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This course covers the entire photographic workflow in Apple Aperture, from import to enhancement to output. Author Derrick Story covers organizing image collections with star ratings, labels, and Smart Albums, and using the image editing tools to adjust exposure, retouch flaws, and correct color balance issues. And one of the most noteworthy features in Aperture is explored in detail: its ability to store video clips alongside the stills from digital cameras, then combine them to create stunning multimedia slideshows.
This course was updated on 10/03/12. Updated movies cover the features added through version 3.3, including Retina display support, iCloud photo sharing, streamlined integration with iPhoto, and much more.
The other iPhoto feature that came into the third version of Aperture is Places. And Places is geo-location, and what that means is that images can be geo-tagged in the field where their actual latitude and longitude coordinates are recorded in the metadata for the photo. And then Aperture can read that metadata and actually place those photos on a map. Now, the other thing that Aperture can do is if your photos don't have geo-tags then you can assign geo-tags to them, and they will be placed on a map too.
The idea being that you can then find images by place, as well as by face, as well as by time. So, it gives you a new way to look at your images and comb through them. So, let's see how that works. Let's actually start with working with images that may have already been geo-tagged. Now you are probably thinking to yourself, "Well, I don't have a geo-tagger for my camera." But if you're taking pictures with the iPhone, the latest versions of the iPhone will sometimes add geo- tags to your images for you.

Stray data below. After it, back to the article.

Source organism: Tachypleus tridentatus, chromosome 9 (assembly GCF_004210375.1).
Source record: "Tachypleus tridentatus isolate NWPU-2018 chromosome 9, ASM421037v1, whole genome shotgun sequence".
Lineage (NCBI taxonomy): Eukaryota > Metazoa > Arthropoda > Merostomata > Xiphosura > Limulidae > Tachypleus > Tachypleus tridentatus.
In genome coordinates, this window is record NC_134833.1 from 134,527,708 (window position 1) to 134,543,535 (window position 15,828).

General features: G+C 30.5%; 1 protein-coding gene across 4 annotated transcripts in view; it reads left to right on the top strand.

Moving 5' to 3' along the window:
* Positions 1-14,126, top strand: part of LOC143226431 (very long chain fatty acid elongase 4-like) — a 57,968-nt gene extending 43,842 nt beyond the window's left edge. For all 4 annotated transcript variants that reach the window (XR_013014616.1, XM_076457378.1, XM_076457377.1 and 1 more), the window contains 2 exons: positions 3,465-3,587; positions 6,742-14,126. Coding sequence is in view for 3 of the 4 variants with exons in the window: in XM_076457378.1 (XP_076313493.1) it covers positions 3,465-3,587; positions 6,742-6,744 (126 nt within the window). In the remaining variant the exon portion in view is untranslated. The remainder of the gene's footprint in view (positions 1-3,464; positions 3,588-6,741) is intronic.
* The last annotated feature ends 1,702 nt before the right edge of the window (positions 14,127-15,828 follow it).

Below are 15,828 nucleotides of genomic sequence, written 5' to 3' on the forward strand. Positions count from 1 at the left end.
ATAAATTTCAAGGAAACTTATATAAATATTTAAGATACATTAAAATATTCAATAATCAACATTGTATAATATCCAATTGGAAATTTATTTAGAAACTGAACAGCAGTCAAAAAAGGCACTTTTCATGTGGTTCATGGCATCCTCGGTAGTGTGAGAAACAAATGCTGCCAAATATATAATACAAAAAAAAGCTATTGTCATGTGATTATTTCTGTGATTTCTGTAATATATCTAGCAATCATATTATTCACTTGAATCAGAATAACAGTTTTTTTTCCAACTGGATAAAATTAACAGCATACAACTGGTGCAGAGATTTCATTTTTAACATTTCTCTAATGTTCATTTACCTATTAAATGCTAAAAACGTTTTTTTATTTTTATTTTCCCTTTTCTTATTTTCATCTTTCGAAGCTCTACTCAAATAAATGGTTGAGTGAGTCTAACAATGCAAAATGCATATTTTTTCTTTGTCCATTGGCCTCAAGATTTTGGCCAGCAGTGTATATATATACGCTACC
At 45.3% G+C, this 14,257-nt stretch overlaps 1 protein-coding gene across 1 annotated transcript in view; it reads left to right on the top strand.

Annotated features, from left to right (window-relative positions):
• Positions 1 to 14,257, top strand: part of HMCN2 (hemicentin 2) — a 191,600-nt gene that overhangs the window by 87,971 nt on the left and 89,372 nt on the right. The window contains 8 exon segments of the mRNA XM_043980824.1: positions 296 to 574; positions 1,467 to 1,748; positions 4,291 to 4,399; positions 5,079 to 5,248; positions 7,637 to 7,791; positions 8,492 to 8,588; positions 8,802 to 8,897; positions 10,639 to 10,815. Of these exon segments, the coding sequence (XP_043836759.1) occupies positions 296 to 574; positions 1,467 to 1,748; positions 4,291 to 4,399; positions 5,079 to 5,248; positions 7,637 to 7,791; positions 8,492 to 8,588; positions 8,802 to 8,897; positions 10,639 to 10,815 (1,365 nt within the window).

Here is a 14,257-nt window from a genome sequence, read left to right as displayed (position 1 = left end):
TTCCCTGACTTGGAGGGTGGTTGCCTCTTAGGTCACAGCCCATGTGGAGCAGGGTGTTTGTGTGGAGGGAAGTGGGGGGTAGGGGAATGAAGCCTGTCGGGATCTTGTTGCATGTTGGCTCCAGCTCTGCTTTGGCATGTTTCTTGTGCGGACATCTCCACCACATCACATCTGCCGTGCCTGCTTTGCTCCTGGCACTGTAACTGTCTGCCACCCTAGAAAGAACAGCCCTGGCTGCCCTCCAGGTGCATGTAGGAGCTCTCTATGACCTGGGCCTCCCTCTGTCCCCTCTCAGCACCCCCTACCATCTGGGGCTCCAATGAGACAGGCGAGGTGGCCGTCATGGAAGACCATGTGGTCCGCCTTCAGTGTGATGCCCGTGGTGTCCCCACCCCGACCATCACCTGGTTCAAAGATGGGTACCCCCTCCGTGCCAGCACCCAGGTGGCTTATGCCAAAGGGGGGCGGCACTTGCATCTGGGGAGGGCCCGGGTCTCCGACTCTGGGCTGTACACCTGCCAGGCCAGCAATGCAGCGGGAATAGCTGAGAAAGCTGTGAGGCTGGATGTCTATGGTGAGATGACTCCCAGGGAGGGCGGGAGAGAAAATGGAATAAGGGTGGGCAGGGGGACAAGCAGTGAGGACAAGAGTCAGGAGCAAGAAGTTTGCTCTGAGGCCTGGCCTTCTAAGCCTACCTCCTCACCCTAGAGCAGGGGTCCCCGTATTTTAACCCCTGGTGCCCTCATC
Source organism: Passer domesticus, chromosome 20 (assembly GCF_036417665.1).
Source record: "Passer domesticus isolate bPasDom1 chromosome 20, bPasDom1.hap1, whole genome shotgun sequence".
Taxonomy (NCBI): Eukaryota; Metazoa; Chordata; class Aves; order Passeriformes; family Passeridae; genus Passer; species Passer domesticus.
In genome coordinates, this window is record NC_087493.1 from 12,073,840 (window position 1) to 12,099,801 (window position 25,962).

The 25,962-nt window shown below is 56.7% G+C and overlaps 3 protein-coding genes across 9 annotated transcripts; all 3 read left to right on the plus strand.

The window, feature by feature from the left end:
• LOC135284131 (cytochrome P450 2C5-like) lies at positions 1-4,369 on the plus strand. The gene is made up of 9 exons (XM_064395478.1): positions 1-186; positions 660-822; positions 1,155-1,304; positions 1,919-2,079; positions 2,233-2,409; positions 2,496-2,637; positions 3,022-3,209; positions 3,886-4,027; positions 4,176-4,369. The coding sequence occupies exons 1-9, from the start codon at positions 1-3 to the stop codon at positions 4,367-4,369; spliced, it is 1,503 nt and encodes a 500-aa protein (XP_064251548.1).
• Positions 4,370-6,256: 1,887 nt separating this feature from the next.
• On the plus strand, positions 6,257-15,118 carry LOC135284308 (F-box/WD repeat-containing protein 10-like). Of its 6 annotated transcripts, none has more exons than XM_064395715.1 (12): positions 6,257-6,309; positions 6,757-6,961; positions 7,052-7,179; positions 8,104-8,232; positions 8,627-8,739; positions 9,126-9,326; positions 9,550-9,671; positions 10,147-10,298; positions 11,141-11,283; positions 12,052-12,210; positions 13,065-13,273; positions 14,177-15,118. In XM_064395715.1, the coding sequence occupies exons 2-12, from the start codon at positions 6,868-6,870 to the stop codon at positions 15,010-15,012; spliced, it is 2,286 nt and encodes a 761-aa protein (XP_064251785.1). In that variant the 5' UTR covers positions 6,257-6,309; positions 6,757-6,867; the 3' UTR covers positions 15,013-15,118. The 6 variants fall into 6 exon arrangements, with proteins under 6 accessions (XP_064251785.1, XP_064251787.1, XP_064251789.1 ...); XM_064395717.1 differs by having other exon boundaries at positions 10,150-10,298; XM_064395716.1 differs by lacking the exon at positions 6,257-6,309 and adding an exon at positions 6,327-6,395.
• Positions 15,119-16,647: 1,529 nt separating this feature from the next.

So, let's get started, and let's go over to Places. We can just click on Places here, or we can click on Places over in the Library pane. It really makes no difference. And if you have an image or images that have geo-tags already, and you have, set up in your Preferences, under the Advanced tab: Look up Places Automatically, which I recommend you do, because it doesn't really take any processor power, and it's done kind of harmlessly in the background, then images that have been geo-material, such as this one here, and we can see that by going to our Metadata tab and choosing GPS on the pop- up menu and we see that it has Latitude and Longitude and Altitude, will show up on your Places map here with a pin.
In the case of this particular shot here, this is a shot of a sign. And it is this tag that's out in the lake here. And we know darn well that that sign isn't in the middle of the lake. So, you can actually move pins. So, to fine-tune their adjustment, you just go down here, click on Move Pin, and the pin goes from red to purple. And then once it is purple, all you have to do is just drag it to where it's supposed to be and then click Done, and then it's fixed.
So, the geo-information is fixed; it's fixed on the map, and it's a very easy way to go. So, probably the first time that you go through Aperture and take a look at Places, you want to find the stuff that's already geo-tagged and just check it and make sure that it's in the right place. If it is in the right place, you're in great shape; if not, you can use the Move Pins to correct it. In the next movie, I'm going to show you how to actually add geo-tags to photos that haven't been geo-tagged, which applies to the great bulk of folks watching this training.
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